THE COMMUTE: This is the fourth year the MTA has performed a customer satisfaction survey in this format. I criticized past surveys for faulty methodology, not asking enough questions related to service, and too many about the riding environment. Rather than summarizing statistics as I did last year, I will make a few observations since there is little change since the previous survey. You can read my past reviews from 2012, 2011 and 2010 because those criticisms still apply to this year’s survey, which is still mostly meaningless.
The Rockefeller Foundation bestowed a $250,000 grant to the City College of New York (CUNY) to figure out a way to stem the disastrous consequences of major flooding in Jamaica Bay, according to a CUNY release.
Last year, Superstorm Sandy thrashed the city and flooded much of Jamaica Bay. While Jamaica Bay’s beaches and wetlands provided some resistance to the intense flooding, surrounding urban development limited the effectiveness of the natural barriers. This has led researchers to investigate solutions to increase overall protection to the natural environment of the bay.
The team is being led by Catherine Seavitt Nordenson, an associate professor of landscape architecture at CUNY’s Spitzer School of Architecture. Nordenson was hopeful that work to protect and enhance Jamaica Bay would benefit the surrounding area and environment.
“As sea levels rise and the risk of storm surge and flooding from hurricanes and other storms increases, the vast scale of Jamaica Bay allows this region of the city to be recast and restructured as an impactful ecological, infrastructural and community asset that can enhance the region’s resiliency,” Nordenson said.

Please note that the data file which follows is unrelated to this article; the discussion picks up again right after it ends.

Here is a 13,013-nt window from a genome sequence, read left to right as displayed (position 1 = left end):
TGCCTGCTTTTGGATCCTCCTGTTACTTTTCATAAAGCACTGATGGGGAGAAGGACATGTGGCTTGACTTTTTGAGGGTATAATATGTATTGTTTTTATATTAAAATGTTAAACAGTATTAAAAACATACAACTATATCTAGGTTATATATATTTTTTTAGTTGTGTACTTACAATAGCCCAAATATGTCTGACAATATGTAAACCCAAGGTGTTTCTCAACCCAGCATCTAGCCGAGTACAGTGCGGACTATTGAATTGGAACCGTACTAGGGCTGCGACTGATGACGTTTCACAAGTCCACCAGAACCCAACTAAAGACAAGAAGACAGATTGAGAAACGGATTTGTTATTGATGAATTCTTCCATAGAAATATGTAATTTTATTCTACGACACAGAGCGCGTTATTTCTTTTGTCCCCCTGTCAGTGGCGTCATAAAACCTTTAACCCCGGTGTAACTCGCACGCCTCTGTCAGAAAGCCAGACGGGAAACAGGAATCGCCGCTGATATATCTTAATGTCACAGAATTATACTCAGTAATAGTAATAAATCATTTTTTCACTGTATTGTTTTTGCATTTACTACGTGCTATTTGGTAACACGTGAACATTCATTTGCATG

The CUNY release described the phases that the research would undergo as well as other cooperating partners in the project:
Princeton University is coordinating the multi-university effort with a planning and engineering team. The City College grant, for $250,000 over 14 months, will be developed in three phases, each concluding with an interim review with peers from City College, other CUNY institutions, and invited guests.
In addition, Princeton will organize public workshops that will include representatives from the other institutions receiving grants – University of Pennsylvania, Harvard University and Princeton – and a panel of expert advisors.
At the end of each phase, the City College team will produce a report with a narrative and documentation of that phase’s research, studies, analyses, maps and resilient design proposals. The final phase will conclude with the preparation of a final summary report and public exhibition.
It’s really amazing to see the commitment to long-term planning and vigorous scientific research needed following Sandy. Hopefully, when future storms hit, people will be safer, more property can be protected and the environment can be preserved.
It has been a little over a year since Superstorm Sandy, and one thing that we can all be thankful for this Thanksgiving is the progress made in our march to normalcy. Most – although not all – of our neighbors are back in their homes, our business corridors are reopened, and plans to make our coastal communities more resilient are underway.
For many of us, it has been a trying year unlike any other, and we should all take a moment from our day to think of those still struggling from Sandy, or from the myriad other challenges that beset us in life.
But today is Thanksgiving, a day in which we reflect, with appreciation, on those small gifts that gild our daily lives with an oft unnoticed measure of happiness. Friends, family, food. A good joke, a fine wine, a new experience. Whatever it is for you that brings warmth when cold, a light in the night, or direction in the tempestuous seas of life.
There are 364 others days in the year to drudge through the cold, bitter muck of the rest of it.
We at Sheepshead Bites wish our readers, our neighbors and our business partners a warm, happy and healthy Thanksgiving.
We’ll be back on Monday, December 2.